Land-hungry ‘net zero’ schemes could force an 80 percent rise in global food prices and more hunger while allowing rich nations and corporates to continue “dirty business-as-usual”
Using land alone to remove the world’s carbon emissions to achieve ‘net zero’ by 2050 would require at least 1.6 billion hectares of new forests, equivalent to five times the size of India or more than all the farmland on the planet, reveals a new Oxfam report today.
Oxfam’s report “Tightening the Net” says that too many governments and corporations are hiding behind unreliable, unproven and unrealistic ’carbon removal’ schemes in order to claim their 2050 climate change plans will be ‘net zero’. At the same time, they are failing to cut emissions quickly or deeply enough to avert catastrophic climate breakdown. Their sudden rush of ‘net zero’ promises are over-relying on vast swathes of land to plant trees in order to remove greenhouse gases from the atmosphere.
The ‘net-zero’ climate promises of four of the world’s largest oil and gas corporations ―BP, Eni, Shell and TotalEnergies― could require them foresting an area of land equivalent to more than twice the size of the UK to achieve net zero by 2050. Oxfam’s report shows that if the entire energy sector ―whose emissions continue to soar― were to set similar ‘net-zero’ targets, it would require an area of land nearly the size of the Amazon rainforest, equivalent to a third of all farmland worldwide. The Amazon is the world’s largest tropical rainforest, spanning over 5.5 million square kilometres. Shell alone will need land the size of Honduras by 2030.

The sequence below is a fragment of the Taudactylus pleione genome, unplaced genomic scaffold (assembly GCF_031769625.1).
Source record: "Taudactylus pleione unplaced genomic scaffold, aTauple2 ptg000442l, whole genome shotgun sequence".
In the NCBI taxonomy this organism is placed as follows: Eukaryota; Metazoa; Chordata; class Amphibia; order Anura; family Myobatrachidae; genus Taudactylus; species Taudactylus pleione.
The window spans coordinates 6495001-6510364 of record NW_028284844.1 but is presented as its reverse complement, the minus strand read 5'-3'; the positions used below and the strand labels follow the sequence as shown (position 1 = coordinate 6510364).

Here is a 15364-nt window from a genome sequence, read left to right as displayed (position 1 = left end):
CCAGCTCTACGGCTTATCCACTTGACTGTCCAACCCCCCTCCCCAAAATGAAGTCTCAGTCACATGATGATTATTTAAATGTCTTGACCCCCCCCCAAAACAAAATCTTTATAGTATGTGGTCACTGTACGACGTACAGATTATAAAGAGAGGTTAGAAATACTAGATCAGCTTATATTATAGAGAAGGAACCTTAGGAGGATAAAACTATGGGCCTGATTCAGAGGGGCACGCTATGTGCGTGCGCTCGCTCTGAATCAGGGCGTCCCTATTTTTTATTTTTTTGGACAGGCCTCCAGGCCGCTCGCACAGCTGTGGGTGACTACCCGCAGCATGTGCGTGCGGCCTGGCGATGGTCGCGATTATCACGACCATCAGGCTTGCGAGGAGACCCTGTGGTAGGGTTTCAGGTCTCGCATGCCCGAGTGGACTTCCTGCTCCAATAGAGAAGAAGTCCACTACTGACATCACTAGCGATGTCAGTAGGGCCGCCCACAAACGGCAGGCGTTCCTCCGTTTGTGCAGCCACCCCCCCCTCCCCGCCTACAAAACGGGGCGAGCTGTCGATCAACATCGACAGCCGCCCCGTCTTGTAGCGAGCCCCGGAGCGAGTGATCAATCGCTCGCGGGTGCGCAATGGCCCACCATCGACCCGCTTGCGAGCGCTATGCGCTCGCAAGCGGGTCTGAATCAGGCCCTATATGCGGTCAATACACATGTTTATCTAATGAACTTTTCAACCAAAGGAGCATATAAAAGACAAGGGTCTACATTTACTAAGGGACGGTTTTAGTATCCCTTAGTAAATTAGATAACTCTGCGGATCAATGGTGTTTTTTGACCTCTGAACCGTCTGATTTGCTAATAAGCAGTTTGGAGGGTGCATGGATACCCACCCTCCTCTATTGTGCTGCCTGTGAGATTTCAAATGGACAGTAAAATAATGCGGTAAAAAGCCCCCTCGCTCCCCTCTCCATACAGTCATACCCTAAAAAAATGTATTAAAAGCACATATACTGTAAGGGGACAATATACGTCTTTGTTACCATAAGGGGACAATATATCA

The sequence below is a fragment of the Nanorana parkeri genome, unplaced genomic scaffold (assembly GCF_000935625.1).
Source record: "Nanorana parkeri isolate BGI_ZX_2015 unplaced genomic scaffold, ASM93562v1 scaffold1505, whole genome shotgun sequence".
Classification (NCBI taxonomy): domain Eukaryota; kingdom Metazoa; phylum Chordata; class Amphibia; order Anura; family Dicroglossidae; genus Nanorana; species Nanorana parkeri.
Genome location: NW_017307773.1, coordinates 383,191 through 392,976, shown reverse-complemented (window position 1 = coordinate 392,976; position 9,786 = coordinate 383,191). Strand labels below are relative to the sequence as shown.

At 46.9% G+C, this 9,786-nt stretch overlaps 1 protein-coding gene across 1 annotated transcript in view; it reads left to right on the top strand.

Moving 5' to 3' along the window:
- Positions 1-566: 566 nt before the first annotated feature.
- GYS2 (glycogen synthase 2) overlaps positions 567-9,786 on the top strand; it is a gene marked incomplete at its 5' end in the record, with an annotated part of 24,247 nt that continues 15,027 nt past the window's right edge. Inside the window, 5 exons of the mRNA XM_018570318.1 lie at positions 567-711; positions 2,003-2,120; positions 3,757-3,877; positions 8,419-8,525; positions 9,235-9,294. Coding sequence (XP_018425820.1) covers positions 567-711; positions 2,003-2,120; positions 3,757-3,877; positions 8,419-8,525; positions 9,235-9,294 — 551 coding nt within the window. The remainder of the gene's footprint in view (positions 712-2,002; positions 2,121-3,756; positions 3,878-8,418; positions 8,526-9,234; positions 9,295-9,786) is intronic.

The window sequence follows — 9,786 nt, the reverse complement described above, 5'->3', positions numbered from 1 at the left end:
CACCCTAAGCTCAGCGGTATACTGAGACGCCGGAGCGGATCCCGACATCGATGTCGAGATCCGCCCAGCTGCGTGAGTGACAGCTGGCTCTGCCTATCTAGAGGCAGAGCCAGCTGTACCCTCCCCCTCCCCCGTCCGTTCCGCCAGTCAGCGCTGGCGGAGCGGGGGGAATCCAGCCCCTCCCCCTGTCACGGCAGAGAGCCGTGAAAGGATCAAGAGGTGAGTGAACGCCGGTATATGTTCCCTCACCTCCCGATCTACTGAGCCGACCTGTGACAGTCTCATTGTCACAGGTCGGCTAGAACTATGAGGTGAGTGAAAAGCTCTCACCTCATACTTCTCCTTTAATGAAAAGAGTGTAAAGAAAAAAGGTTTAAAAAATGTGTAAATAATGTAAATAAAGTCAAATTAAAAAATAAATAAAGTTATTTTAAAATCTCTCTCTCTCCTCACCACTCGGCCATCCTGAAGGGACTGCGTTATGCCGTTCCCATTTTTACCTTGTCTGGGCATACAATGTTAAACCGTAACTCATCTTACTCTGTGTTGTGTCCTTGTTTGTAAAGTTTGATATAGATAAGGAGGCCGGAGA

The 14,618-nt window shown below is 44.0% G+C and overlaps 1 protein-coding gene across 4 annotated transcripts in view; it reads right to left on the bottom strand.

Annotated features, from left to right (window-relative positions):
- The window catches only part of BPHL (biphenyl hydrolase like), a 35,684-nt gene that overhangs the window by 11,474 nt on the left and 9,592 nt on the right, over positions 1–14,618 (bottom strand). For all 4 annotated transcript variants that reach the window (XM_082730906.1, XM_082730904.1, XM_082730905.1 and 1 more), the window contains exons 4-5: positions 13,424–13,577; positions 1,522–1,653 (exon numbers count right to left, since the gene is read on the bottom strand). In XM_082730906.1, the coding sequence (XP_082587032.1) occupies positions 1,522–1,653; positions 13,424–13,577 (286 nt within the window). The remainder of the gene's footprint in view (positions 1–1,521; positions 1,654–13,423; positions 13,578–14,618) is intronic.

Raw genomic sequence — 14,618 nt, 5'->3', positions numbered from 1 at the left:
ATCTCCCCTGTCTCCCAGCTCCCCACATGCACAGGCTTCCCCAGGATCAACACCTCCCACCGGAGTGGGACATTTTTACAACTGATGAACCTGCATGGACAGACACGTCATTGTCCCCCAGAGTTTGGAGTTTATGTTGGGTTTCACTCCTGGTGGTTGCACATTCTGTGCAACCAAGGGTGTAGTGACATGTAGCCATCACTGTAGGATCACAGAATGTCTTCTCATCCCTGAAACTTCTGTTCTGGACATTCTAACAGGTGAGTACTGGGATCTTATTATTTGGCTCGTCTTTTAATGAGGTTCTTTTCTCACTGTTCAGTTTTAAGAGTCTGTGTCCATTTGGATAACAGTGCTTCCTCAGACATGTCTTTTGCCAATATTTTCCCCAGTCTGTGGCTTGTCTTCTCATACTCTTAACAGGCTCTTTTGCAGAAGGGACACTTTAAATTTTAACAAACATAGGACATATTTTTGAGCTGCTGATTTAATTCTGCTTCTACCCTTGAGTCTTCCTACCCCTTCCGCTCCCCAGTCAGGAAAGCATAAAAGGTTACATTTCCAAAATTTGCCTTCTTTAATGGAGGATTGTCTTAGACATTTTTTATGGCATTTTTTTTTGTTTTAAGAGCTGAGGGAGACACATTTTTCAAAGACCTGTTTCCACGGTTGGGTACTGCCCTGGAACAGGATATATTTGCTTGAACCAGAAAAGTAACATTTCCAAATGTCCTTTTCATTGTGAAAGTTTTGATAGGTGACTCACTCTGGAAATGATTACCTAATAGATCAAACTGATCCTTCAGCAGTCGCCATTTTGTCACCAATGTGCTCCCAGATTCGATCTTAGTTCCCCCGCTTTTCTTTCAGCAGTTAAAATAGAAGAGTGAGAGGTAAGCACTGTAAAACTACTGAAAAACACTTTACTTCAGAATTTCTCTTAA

There is a very real risk that the explosion in net zero commitments will fuel a new surge in demand for land, particularly in low- and middle-income countries, which would lead to mass displacement and hunger. In India, for example, as part of an afforestation drive, traditional lands have been fenced off, and communities who have rights to use this land have been forcibly evicted and left homeless. These conflicts are impacting nearly half a million tribal and forest-dwelling people. (1)
Immediate action is needed to reduce the billions of tonnes of carbon that is being produced on a daily basis. To meet the Paris targets, the world collectively should be on track to cut carbon emissions by almost half by 2030, with the sharpest cuts being made by the biggest emitters. On current plans, emissions have reduced by 1% compared to the 2010 levels. (2)
Oxfam are calling for transparent targets, that distinguish between reducing and removing carbon, instead of blurring the boundaries with short term ( 2030 ) and medium ( 2040 ) and long term goals.
With less than 100 days left until the UN climate talks in Glasgow, governments and corporations need a much stronger focus on swiftly and deeply cutting carbon emissions in the near-term, starting at home and with their own operations and supply chains. If ‘net-zero’ targets are used, they should be measurable, transparent and prioritize dramatically slashing emissions by 2030. Removing emissions is not a substitute for cutting emissions, and these should be counted separately.